THE STAIRS ENDED in a small room with a door at the other end of it. The door was heavy wood and metal like the door to a dungeon, and in front of that door stood Clay, werewolf and bodyguard. He came toward us, hurrying, which wasn't good. The look on his face wasn't good either. He looked worried.
Graham was all business, the mantle of bodyguardness sliding over him so that that was all that was left. When he actually concentrated on business instead of trying to get into my pants, he was one of the best of the wolves for bodyguard duty. "What's wrong?" he asked.
Clay shook his head. "Jean-Claude isn't with you?" His tone of voice made it half question.
"No," Graham said.
"What's wrong?" I asked, thinking maybe if we kept asking the question he'd answer it.
"Nothing." He looked at me, and smiled an apology. "Nothing except that we've got a room full of guests and no hosts. It's just me and the four other bodyguards in the room. We aren't even allowed to offer refreshments without one of the dominants being present."
"Are you this worried because you think we're being bad hosts?" Micah asked.
Clay seemed to think about it, then nodded. He did that apologetic smile again. "Yeah, I guess I am."
Clay was as tall as Graham, but his hair was blond, curly, and careless. Where Graham took time and attention with his appearance, Clay just didn't seem to care. He wasn't sloppy, just comfortable. He was wearing the same black-on-black outfit, but he'd put black jogging shoes with his slacks, not dress shoes. He looked good, but a little uncomfortable out of his jeans. I sympathized.
"Stupid," he said, "but yeah, I think the evening is starting off badly. I mean, Jean-Claude gets a message and has to run out. The two Masters of the City are all right so far, but the two women are sniping at each other. The muscle, or food, or whatever they are, just stands around looking grim, or pouty-seductive. It has the feel of something that could go south if we don't have someone to help keep it friendly."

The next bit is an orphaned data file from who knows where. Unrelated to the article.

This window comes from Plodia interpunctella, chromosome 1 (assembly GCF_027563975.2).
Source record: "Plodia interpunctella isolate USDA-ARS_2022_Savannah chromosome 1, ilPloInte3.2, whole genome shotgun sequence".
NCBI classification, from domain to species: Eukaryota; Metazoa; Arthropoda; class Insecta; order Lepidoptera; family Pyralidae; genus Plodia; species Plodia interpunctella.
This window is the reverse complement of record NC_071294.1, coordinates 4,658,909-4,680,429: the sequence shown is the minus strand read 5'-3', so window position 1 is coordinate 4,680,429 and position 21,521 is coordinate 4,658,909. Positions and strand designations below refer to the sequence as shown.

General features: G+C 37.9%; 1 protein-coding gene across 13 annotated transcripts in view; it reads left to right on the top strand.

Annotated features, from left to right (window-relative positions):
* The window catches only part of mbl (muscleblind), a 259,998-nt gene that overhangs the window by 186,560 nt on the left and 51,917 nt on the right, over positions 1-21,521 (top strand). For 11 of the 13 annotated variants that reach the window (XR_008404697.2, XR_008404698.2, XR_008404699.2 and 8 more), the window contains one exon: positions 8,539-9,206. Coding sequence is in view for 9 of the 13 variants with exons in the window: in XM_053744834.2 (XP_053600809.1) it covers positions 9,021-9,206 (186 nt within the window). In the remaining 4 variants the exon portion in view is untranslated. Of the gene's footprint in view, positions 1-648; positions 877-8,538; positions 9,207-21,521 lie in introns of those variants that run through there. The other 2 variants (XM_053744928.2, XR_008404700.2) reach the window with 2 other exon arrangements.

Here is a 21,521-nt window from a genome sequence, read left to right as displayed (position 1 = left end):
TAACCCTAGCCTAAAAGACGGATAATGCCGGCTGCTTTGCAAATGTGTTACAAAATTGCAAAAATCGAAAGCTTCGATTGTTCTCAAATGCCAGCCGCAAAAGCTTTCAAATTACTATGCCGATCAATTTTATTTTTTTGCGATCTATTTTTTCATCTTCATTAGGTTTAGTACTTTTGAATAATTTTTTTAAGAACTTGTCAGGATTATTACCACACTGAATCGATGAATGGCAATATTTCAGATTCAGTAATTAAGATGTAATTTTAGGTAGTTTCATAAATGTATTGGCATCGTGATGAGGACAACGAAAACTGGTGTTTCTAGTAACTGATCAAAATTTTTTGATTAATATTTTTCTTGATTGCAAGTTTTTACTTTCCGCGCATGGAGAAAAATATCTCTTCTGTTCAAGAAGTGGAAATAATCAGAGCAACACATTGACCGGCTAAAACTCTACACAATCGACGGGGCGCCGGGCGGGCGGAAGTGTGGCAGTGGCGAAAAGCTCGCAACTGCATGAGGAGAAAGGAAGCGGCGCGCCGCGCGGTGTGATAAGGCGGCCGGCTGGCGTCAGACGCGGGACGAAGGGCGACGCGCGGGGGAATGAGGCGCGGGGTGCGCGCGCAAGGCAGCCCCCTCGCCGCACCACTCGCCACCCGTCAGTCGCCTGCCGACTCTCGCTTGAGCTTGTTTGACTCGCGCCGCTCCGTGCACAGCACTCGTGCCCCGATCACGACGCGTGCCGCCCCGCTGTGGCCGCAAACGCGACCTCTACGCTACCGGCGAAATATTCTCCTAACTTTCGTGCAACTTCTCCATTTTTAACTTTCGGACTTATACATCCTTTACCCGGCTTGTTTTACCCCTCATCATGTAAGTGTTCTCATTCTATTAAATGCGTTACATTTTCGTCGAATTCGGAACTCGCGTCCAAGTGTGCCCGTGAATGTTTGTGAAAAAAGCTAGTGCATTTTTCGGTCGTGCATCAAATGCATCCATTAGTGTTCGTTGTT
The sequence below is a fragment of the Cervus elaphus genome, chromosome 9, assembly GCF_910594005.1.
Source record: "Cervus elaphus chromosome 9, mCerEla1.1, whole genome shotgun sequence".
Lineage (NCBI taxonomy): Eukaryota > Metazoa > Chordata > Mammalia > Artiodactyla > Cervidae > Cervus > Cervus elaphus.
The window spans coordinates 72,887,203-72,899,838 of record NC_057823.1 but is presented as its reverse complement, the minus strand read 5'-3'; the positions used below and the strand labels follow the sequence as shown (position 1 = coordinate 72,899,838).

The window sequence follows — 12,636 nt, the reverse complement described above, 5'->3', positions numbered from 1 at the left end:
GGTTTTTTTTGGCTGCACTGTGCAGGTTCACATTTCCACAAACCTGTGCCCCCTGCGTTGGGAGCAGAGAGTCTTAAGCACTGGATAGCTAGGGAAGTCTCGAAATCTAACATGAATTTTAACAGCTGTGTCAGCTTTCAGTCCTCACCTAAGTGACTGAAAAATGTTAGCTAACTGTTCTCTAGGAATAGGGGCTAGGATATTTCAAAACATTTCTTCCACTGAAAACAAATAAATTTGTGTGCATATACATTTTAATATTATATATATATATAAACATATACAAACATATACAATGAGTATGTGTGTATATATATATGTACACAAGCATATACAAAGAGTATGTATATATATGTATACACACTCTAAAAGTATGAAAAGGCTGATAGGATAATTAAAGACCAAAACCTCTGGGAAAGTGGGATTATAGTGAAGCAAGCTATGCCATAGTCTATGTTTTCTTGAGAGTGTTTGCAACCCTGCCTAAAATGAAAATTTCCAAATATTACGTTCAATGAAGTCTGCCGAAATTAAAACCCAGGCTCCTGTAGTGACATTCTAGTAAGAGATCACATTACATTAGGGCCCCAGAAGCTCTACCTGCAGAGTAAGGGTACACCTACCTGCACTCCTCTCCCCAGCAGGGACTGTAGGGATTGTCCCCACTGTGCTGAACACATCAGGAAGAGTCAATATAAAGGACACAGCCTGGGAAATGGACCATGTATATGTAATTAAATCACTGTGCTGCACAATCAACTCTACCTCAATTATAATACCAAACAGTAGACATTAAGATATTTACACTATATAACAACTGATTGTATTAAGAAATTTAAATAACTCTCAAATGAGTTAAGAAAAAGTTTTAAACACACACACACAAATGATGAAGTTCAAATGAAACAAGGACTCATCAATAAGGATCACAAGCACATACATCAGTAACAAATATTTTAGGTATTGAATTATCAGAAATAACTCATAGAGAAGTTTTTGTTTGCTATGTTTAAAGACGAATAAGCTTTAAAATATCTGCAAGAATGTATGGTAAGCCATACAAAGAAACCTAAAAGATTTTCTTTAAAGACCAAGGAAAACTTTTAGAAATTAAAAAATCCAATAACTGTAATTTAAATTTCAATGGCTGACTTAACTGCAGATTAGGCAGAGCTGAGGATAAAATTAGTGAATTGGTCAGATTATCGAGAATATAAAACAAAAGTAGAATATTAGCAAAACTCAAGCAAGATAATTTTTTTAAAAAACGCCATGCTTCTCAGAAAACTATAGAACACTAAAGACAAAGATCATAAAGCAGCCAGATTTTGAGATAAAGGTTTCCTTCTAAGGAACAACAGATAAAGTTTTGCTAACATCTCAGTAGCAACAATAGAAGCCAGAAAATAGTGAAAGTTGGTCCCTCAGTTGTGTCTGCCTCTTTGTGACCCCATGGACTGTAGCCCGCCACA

I took that last seriously. Clay worked security at Guilty Pleasures, and he was good at spotting trouble before it got started. It made him invaluable at the club.
"Exactly what did Meng Die do to make Asher send for Jean-Claude tonight of all nights?" I asked.
He sighed. "I'm not a hundred percent sure, but it had to be bad or Asher wouldn't have called him away from the other masters."
I could have opened the vampire marks between us and found out what Jean-Claude was doing, but he'd warned me against doing that with new vamps in town. One, we were trying to hide some of my powers under the proverbial basket; two, Jean-Claude wasn't a hundred percent certain that some of the Masters of the City might not be able to listen in to such communications. His phrase: such communications. So, unless it was a true emergency, no mind-to-mind communication until everyone left town.
Did he need my help? No. Not against Meng Die. She was mean, and powerful, but not that powerful. I also trusted her to be smarter than to start shit bad enough that the only penalty would be death. She was like most of the old vamps, a survivor at heart.
Micah was looking at me, almost like he'd followed my line of reasoning. Out loud he said, "Jean-Claude and Asher can handle it."
"You didn't read my mind," I said.
He smiled, that smile that made him seem so gentle. "I read your face."
He raised his eyebrows, and shrugged, as if, sorry.
Nathaniel said, "How can both of you still be wanting to be Meng Die's pomme? She's not dependable."
Graham laughed, a loud abrupt sound that almost startled. "Dependable. I don't want to be her pomme because she's dependable. I want to be her pomme because we are f**king amazing together."
Clay shrugged. "I love her, at least I thought I did."
"You don't sound very sure," Nathaniel said.
"Jean-Claude made us both bunk over with you and Anita a couple of times. Meng-Die was upset, but not that upset. I thought it was because she knew that we'd be back. That I cared about her enough not to be lured away. Then Requiem turned her down because he thought that was why Anita wouldn't take him as her next pomme de sang." Clay's face showed something close to pain. "She went ballistic. Jean-Claude rips us out of her bed, forces us to sleep with you, and she's cool about it. Losing Requiem bothered her, more than losing us."